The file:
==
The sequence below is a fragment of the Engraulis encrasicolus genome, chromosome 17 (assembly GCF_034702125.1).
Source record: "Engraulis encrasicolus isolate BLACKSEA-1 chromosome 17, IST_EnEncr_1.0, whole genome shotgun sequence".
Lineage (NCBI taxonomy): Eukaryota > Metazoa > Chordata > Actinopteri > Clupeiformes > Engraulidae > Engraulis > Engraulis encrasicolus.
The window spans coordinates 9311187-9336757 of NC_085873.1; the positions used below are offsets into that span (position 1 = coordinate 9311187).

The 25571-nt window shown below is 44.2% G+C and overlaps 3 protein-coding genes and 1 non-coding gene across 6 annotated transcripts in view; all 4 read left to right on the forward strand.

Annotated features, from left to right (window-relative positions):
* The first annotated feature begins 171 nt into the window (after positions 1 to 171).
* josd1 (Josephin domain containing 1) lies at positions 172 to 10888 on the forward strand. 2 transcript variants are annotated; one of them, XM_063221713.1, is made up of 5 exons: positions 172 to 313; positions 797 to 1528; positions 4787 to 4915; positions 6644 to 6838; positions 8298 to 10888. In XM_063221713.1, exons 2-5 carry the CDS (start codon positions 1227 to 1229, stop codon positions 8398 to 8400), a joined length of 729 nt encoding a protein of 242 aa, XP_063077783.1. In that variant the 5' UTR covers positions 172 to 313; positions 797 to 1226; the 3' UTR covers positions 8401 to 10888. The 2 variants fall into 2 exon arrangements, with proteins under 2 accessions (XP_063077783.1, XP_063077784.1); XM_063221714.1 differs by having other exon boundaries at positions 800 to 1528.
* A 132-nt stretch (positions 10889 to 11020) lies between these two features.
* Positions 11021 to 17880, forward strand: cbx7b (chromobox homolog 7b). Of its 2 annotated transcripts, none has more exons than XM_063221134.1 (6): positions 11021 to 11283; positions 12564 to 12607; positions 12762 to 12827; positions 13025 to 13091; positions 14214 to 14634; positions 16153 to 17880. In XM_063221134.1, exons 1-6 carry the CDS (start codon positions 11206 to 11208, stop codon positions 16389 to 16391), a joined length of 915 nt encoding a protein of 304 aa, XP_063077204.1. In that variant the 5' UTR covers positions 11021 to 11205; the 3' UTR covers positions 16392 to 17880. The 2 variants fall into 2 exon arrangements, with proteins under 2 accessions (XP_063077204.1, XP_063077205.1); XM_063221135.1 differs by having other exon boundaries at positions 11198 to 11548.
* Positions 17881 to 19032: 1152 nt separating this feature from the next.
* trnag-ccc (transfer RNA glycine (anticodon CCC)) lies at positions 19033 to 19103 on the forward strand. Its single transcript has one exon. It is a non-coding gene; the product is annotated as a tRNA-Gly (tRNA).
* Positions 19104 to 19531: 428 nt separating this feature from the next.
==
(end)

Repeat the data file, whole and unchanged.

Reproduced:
The sequence below is a fragment of the Engraulis encrasicolus genome, chromosome 17 (assembly GCF_034702125.1).
Source record: "Engraulis encrasicolus isolate BLACKSEA-1 chromosome 17, IST_EnEncr_1.0, whole genome shotgun sequence".
Lineage (NCBI taxonomy): Eukaryota > Metazoa > Chordata > Actinopteri > Clupeiformes > Engraulidae > Engraulis > Engraulis encrasicolus.
The window spans coordinates 9311187-9336757 of NC_085873.1; the positions used below are offsets into that span (position 1 = coordinate 9311187).

The 25571-nt window shown below is 44.2% G+C and overlaps 3 protein-coding genes and 1 non-coding gene across 6 annotated transcripts in view; all 4 read left to right on the forward strand.

Annotated features, from left to right (window-relative positions):
* The first annotated feature begins 171 nt into the window (after positions 1 to 171).
* josd1 (Josephin domain containing 1) lies at positions 172 to 10888 on the forward strand. 2 transcript variants are annotated; one of them, XM_063221713.1, is made up of 5 exons: positions 172 to 313; positions 797 to 1528; positions 4787 to 4915; positions 6644 to 6838; positions 8298 to 10888. In XM_063221713.1, exons 2-5 carry the CDS (start codon positions 1227 to 1229, stop codon positions 8398 to 8400), a joined length of 729 nt encoding a protein of 242 aa, XP_063077783.1. In that variant the 5' UTR covers positions 172 to 313; positions 797 to 1226; the 3' UTR covers positions 8401 to 10888. The 2 variants fall into 2 exon arrangements, with proteins under 2 accessions (XP_063077783.1, XP_063077784.1); XM_063221714.1 differs by having other exon boundaries at positions 800 to 1528.
* A 132-nt stretch (positions 10889 to 11020) lies between these two features.
* Positions 11021 to 17880, forward strand: cbx7b (chromobox homolog 7b). Of its 2 annotated transcripts, none has more exons than XM_063221134.1 (6): positions 11021 to 11283; positions 12564 to 12607; positions 12762 to 12827; positions 13025 to 13091; positions 14214 to 14634; positions 16153 to 17880. In XM_063221134.1, exons 1-6 carry the CDS (start codon positions 11206 to 11208, stop codon positions 16389 to 16391), a joined length of 915 nt encoding a protein of 304 aa, XP_063077204.1. In that variant the 5' UTR covers positions 11021 to 11205; the 3' UTR covers positions 16392 to 17880. The 2 variants fall into 2 exon arrangements, with proteins under 2 accessions (XP_063077204.1, XP_063077205.1); XM_063221135.1 differs by having other exon boundaries at positions 11198 to 11548.
* Positions 17881 to 19032: 1152 nt separating this feature from the next.
* trnag-ccc (transfer RNA glycine (anticodon CCC)) lies at positions 19033 to 19103 on the forward strand. Its single transcript has one exon. It is a non-coding gene; the product is annotated as a tRNA-Gly (tRNA).
* Positions 19104 to 19531: 428 nt separating this feature from the next.